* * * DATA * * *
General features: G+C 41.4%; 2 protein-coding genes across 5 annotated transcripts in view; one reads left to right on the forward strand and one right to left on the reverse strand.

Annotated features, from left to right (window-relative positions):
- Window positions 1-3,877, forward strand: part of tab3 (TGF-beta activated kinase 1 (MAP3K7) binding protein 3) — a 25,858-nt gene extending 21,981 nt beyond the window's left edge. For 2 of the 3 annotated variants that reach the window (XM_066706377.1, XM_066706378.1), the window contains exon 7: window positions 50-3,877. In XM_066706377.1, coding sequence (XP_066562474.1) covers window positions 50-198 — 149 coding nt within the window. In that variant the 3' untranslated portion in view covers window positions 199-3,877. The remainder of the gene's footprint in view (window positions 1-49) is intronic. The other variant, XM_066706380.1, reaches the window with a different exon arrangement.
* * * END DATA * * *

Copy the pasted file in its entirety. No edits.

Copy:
General features: G+C 41.4%; 2 protein-coding genes across 5 annotated transcripts in view; one reads left to right on the forward strand and one right to left on the reverse strand.

Annotated features, from left to right (window-relative positions):
- Window positions 1-3,877, forward strand: part of tab3 (TGF-beta activated kinase 1 (MAP3K7) binding protein 3) — a 25,858-nt gene extending 21,981 nt beyond the window's left edge. For 2 of the 3 annotated variants that reach the window (XM_066706377.1, XM_066706378.1), the window contains exon 7: window positions 50-3,877. In XM_066706377.1, coding sequence (XP_066562474.1) covers window positions 50-198 — 149 coding nt within the window. In that variant the 3' untranslated portion in view covers window positions 199-3,877. The remainder of the gene's footprint in view (window positions 1-49) is intronic. The other variant, XM_066706380.1, reaches the window with a different exon arrangement.